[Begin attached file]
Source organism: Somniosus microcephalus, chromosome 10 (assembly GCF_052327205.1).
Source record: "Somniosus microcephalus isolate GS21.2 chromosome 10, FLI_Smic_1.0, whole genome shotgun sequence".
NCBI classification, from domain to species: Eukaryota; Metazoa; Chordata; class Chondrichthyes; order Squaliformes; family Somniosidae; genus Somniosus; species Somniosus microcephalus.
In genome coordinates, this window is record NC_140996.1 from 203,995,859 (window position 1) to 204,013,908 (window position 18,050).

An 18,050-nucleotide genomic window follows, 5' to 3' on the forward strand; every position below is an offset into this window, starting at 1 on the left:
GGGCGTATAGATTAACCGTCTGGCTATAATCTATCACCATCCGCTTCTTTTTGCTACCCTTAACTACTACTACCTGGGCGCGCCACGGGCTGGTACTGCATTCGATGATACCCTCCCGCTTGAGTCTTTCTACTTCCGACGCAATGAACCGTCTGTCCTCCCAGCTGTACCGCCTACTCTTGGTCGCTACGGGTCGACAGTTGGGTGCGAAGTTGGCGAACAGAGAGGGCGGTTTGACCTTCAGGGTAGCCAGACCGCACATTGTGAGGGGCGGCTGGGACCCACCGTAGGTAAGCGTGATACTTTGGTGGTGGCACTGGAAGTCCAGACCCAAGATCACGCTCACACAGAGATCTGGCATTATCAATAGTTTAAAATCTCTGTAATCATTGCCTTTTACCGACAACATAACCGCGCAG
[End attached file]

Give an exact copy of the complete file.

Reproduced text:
Source organism: Somniosus microcephalus, chromosome 10 (assembly GCF_052327205.1).
Source record: "Somniosus microcephalus isolate GS21.2 chromosome 10, FLI_Smic_1.0, whole genome shotgun sequence".
NCBI classification, from domain to species: Eukaryota; Metazoa; Chordata; class Chondrichthyes; order Squaliformes; family Somniosidae; genus Somniosus; species Somniosus microcephalus.
In genome coordinates, this window is record NC_140996.1 from 203,995,859 (window position 1) to 204,013,908 (window position 18,050).

An 18,050-nucleotide genomic window follows, 5' to 3' on the forward strand; every position below is an offset into this window, starting at 1 on the left:
GGGCGTATAGATTAACCGTCTGGCTATAATCTATCACCATCCGCTTCTTTTTGCTACCCTTAACTACTACTACCTGGGCGCGCCACGGGCTGGTACTGCATTCGATGATACCCTCCCGCTTGAGTCTTTCTACTTCCGACGCAATGAACCGTCTGTCCTCCCAGCTGTACCGCCTACTCTTGGTCGCTACGGGTCGACAGTTGGGTGCGAAGTTGGCGAACAGAGAGGGCGGTTTGACCTTCAGGGTAGCCAGACCGCACATTGTGAGGGGCGGCTGGGACCCACCGTAGGTAAGCGTGATACTTTGGTGGTGGCACTGGAAGTCCAGACCCAAGATCACGCTCACACAGAGATCTGGCATTATCAATAGTTTAAAATCTCTGTAATCATTGCCTTTTACCGACAACATAACCGCGCAG